The arborglyph tour began with a meetup at Ketchum’s Forest Service Park, right next to a sign honoring the area’s sheepherding heritage. “The Arborglyphs,” the sign reads. “Sheepherder carvings in the bark of aspen trees feature names, dates, art and poems that reflect Idaho’s living traditions.” Dozens of people gathered in the park, bundled up against the unseasonable chill. Soon, John Peavey joined us, along with local historian Jerry Sieffert.

A third-generation sheep rancher and former Idaho State Senator, John is soft-spoken; we all quieted and leaned in to hear his words. He shared directions to our destination—a small canyon called Neal, just north of Ketchum—and joked with Jerry, getting the whole crowd laughing. “I hope you aren’t disappointed,” he said, turning serious before we all piled into our vehicles. “They arborglyphs are disappearing.”

a black SUV driving on a dirt road with orange and red aspen trees in the background
Ready to find arborglyphs. Photo credit: Sara Sheehy.

I thought about the arborglyph’s ephemeral nature as I followed John’s truck north, my eyes catching on the shepherd’s crook he had tucked in his truck bed. We drove through a quiet neighborhood onto a dirt road, wet from the previous night’s rain. John waited for us all to park and gather before he began speaking, telling us about how the evergreen trees in this particular canyon are shading out the aspen, causing the arborglyphs to disappear as the aspen dies.

This is one way that arborglyphs are lost, but there are others, as well. A tree can grow so big that the bark stretches, and the arborglyph is no longer recognizable. The tree can be cut for firewood. Vandals can scratch over the historic carvings. If the arborglyph escapes those fates, eventually, the tree will die from old age. In the west, aspens in perfect growing conditions will live for about 150 years.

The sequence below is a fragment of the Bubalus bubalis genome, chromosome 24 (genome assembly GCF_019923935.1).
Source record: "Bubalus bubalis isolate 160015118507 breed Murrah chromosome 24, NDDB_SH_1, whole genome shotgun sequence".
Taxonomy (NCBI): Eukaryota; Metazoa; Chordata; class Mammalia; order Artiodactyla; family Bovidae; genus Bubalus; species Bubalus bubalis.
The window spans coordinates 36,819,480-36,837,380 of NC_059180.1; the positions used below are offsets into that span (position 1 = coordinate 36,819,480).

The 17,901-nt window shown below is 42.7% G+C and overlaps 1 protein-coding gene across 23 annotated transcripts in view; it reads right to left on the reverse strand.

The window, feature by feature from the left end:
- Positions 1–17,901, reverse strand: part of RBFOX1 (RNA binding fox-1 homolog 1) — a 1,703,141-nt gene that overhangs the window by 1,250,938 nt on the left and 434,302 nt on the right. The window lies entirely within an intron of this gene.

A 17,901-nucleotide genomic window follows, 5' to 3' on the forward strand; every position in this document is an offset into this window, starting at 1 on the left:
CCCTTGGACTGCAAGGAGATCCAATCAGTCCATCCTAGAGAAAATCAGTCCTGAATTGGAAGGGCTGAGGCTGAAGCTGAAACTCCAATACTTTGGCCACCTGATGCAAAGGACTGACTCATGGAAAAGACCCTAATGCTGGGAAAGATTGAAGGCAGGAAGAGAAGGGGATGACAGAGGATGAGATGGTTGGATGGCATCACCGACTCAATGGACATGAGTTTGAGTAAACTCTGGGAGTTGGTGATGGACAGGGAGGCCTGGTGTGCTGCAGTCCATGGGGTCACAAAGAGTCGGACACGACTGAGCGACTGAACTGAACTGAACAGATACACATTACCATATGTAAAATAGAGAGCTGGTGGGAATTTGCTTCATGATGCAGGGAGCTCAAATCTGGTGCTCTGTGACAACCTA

a carving of a house and some other words on an aspen tree
Arborglyphs are carvings made in the bark of a living tree. Photo credit: Sara Sheehy.

As we wandered through Neal Canyon, John pointed out an elaborate carving of a Basque boarding house (boarding houses, like the Uberuaga House in Boise, served as a social center and community gathering point for Basques in the early 20th century), a heart topped with a crown, a sheep wagon, and at least a dozen names and dates.

Some names were easy to read, like Jose Antonio Zuazo, who carved his name in 1969. “You’ll know by the name whether they were Basque or Peruvian,” shared John as he ran his hand over Jose’s carving. “Most around here are Basque,” he added. The last name Zuazo, which is indeed Basque in origin, loosely translates to “dweller at the abundance of trees or forest.” How fitting to have this name carved in this aspen grove for the past 52 years.